Etihad CEO: Legacy airlines want to 'pull up the ladder'

26 Mar 2015 by GrahamSmith
Etihad Airways B787-9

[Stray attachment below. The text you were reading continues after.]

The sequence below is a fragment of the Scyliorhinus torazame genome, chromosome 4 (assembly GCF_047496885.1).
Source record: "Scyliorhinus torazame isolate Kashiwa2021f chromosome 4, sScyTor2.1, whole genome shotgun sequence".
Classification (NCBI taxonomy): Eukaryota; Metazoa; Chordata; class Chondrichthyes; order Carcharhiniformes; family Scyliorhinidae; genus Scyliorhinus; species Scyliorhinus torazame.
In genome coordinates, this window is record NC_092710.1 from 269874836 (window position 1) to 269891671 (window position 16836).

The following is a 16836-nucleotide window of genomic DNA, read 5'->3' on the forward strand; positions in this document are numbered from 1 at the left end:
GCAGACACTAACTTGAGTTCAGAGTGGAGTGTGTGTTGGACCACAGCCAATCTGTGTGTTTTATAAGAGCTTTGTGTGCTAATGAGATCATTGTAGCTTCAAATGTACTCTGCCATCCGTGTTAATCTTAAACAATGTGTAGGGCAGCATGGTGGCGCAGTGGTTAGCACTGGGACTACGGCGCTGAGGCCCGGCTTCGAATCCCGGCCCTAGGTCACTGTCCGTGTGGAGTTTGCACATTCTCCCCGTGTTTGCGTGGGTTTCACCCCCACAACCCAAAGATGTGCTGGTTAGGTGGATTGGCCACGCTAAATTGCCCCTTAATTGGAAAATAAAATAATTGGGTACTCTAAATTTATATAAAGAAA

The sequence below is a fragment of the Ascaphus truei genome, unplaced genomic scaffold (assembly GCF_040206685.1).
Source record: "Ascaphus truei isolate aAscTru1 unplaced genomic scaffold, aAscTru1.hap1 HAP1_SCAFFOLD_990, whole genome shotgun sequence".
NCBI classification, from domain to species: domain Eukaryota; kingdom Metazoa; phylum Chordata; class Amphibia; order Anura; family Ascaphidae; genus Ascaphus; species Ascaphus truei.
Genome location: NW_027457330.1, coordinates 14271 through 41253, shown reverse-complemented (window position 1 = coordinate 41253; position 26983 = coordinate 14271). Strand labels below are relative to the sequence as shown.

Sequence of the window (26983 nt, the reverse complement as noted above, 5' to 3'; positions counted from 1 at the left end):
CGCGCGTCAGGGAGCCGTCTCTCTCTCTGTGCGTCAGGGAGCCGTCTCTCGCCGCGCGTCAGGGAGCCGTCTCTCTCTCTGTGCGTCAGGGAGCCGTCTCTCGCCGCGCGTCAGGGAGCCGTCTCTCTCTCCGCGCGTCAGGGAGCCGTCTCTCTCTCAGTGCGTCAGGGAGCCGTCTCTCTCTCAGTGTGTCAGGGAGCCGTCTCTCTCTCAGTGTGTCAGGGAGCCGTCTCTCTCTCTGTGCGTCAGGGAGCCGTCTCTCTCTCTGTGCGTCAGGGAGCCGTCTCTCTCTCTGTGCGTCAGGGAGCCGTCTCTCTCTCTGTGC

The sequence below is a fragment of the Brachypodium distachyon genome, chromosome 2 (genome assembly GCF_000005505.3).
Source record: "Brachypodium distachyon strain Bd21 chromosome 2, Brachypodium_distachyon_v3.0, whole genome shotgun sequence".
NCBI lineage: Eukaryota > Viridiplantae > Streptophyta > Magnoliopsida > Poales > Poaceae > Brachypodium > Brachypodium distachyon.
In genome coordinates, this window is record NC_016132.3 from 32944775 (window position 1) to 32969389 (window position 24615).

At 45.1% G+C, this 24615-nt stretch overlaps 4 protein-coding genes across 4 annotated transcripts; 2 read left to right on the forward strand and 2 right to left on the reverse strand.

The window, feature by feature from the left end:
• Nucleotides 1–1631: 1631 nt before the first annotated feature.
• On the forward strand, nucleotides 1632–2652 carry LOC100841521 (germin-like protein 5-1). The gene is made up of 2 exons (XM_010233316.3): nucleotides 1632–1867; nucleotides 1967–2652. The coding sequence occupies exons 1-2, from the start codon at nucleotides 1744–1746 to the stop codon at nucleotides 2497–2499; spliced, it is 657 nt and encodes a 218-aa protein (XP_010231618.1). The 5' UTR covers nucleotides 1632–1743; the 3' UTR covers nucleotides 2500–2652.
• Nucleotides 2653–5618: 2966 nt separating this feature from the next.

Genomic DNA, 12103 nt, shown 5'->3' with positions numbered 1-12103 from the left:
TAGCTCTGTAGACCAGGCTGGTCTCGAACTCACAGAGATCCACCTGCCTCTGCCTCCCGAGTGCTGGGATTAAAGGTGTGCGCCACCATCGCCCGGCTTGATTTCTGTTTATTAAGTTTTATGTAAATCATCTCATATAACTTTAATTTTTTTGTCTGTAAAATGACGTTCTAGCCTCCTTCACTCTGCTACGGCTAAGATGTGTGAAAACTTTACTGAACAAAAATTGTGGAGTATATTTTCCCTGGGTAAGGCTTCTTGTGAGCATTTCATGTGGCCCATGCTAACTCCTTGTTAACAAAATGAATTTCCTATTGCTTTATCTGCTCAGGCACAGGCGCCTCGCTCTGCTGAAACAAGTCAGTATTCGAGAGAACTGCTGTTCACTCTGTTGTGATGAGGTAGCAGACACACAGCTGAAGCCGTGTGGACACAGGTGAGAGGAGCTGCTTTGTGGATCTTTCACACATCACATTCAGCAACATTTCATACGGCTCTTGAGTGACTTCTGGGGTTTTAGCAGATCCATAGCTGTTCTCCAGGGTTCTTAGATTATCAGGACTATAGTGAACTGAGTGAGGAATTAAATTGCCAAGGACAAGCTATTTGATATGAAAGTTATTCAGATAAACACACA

Etihad Airways CEO James Hogan has warned against "the dark clouds of protectionism" ending the open skies agreements in place around the world. The Australian chief executive was specifically referring to legacy carriers American Airlines, Delta, United, Air France/KLM and Lufthansa. Earlier this month, the three US airlines jointly complained that Gulf carriers Etihad, Emirates and Qatar Airways have received $42 billion in subsidies from their governments since 2004, making a level playing field impossible. But Hogan today said that the net result is "more consumers are getting the benefits of competitive choice". Speaking at an industry event in London, he said: "Investing in success is not a crime; blocking competition would be. The dark clouds of protectionism are gathering over Europe and the United States. "Five mega-carriers are trying to pull the ladder up after years of having it their own way. The people that will really lose if these giant legacy airlines are successful are the millions of travellers benefitting from new choice in the global air travel market." However, Hogan praised British Airways and Willie Walsh, the CEO of its owner IAG. He said: "There's one global airline that hasn't complained about the new competition from the Gulf carriers — and that's your home airline here, British Airways. "BA is a business whose steel has been forged in decades of fierce competition — domestically, across Europe and globally. Willie Walsh doesn't complain when he sees new competition come into the market – he just gets on and competes." Last week, Hogan hit out at criticism from US carriers that Gulf airlines receive unfair government subsidies, saying that "ultimately [it's] all about consumer choice" (see news, March 17). Today, he did agree with the US carriers that the aggressive expansion by Gulf airlines is resulting in their "losing market share". He said: "We've started some analysis on this issue and although the detailed study will take some time to complete, I can say that our initial studies already suggest that those claims are true. We admit it! "But that so-called loss has resulted in thousands of new passengers for these suffering airlines, thanks to the market stimulus we provide. "They are getting a smaller slice, it is true. But it is a slice of a bigger cake. And the bigger cake is proof that more people are able to travel – more consumers are getting the benefits of competitive choice." Etihad served 14.8 million passengers last year over a network that is currently 111 destinations, Hogan said. Graham Smith
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